Invoice pricing is a fixed price, just as MSRP is a fixed price. When manufacturers offer an incentive for dealers to go below MSRP, that has no effect on the invoice per se, but the dealer could choose to go further below invoice than he would otherwise be comfortable doing, as he's getting a greater subsidy from the manufacturer to move a unit.
The bottom line always remains the same: try to get the lowest total cost (not necessarily price). If you get too fixated on MSRP or invoice, you fall into a trap like focusing on a payment instead of a total cost (which is even more common when leasing).
Employee pricing is around 4% below invoice price, which makes it a pretty solid starting point for negotiation when it's being offered from the manufacturer. This means the dealer is being subsidized to the tune of 4%+ to move the unit. This does shift the whole pricing scale downward, so you should be thinking about going 2-4 percentage points below that, which would be in the 6-8% below invoice range.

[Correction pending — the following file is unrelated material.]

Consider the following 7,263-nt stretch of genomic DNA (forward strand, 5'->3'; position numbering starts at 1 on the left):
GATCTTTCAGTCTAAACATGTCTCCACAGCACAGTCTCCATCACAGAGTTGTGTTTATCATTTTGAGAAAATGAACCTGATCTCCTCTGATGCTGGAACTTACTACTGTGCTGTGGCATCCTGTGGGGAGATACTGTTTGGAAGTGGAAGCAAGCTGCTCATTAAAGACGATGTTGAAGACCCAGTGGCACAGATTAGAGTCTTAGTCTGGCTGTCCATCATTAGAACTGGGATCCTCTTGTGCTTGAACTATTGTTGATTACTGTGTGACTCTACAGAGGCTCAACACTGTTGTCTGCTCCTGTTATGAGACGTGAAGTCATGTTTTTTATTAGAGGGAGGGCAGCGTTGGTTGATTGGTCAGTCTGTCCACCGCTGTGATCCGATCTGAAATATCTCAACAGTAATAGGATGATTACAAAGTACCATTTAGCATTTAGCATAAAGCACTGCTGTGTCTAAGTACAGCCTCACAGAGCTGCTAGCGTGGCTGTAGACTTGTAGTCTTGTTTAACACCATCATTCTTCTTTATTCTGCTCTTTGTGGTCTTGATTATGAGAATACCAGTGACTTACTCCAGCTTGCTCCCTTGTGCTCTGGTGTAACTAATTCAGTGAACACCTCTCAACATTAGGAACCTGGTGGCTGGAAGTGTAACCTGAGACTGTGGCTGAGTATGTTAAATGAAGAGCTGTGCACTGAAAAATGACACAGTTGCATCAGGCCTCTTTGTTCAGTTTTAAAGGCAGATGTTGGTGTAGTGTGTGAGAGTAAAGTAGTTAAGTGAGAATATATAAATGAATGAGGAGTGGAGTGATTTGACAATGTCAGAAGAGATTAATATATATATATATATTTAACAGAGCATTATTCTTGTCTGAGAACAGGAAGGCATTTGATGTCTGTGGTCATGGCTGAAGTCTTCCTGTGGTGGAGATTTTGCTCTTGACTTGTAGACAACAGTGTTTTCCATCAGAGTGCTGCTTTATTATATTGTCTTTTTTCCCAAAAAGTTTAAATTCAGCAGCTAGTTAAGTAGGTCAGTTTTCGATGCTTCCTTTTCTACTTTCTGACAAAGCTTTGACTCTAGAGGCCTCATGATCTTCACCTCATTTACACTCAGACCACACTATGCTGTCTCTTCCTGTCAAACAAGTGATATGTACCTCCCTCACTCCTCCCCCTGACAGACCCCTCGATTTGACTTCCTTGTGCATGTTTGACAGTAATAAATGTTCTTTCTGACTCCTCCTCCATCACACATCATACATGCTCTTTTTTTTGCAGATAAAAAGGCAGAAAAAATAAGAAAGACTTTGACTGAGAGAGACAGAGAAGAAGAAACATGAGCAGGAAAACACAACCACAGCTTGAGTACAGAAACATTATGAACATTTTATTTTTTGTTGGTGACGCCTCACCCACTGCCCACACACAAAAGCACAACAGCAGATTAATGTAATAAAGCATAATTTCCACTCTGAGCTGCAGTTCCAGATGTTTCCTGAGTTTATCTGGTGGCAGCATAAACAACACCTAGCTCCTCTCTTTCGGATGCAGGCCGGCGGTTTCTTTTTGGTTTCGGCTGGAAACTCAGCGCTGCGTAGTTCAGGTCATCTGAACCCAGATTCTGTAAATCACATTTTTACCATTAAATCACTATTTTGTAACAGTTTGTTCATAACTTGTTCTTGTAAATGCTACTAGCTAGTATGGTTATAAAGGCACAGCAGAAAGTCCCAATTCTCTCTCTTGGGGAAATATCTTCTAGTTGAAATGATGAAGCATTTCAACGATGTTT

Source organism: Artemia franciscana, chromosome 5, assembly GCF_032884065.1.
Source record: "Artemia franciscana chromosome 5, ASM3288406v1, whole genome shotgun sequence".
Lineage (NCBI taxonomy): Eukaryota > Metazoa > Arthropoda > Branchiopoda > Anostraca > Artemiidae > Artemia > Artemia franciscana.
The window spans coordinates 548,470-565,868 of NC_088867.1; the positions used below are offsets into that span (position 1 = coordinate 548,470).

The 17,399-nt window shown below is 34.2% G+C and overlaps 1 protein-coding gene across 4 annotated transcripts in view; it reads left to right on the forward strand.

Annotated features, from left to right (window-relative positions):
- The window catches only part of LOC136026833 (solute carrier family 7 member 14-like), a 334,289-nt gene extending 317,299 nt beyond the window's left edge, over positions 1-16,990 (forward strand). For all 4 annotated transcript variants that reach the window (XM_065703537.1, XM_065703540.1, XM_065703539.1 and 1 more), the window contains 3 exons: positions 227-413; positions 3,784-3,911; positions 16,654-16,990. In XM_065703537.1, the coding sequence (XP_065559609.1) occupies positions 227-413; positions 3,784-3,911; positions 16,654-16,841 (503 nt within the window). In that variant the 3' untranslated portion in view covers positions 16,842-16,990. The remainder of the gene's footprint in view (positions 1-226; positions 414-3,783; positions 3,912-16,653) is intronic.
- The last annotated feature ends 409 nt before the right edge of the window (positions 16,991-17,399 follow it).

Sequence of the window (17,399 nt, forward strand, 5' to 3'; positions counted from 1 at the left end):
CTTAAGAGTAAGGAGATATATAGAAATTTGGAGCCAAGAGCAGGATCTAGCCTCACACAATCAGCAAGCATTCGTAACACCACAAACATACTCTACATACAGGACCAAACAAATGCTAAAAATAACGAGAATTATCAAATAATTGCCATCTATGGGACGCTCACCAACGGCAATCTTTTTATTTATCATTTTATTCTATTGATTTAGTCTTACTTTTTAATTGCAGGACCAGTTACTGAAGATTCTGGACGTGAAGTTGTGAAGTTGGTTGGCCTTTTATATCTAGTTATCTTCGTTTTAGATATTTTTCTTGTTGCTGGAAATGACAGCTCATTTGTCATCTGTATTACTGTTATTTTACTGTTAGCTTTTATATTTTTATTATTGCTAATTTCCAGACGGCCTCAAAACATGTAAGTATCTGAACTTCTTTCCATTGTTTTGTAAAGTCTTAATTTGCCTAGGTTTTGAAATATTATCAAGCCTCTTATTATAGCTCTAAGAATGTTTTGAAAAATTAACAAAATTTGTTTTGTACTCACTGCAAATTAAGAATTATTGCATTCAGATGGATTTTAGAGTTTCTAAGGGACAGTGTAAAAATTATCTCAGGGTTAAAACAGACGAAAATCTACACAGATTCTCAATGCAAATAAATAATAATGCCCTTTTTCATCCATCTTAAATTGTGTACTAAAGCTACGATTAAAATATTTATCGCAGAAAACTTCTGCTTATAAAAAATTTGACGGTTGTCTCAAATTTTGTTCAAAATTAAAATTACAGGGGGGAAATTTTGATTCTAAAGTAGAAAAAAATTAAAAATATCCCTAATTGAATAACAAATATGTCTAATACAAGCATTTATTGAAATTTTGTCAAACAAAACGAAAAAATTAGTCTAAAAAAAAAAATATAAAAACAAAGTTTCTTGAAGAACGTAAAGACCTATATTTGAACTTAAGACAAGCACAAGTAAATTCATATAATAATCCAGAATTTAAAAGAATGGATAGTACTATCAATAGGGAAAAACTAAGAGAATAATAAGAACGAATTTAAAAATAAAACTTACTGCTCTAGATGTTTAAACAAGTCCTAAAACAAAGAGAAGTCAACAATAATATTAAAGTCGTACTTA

Thanks a lot! I figured that but just wanted to be sure. After the new year Jeep (lease) lowered their Residual Values, and now the Money Factor (interest rate) is super high, so the $325 a month payment I planned on in December is now over $400 for the same vehicle!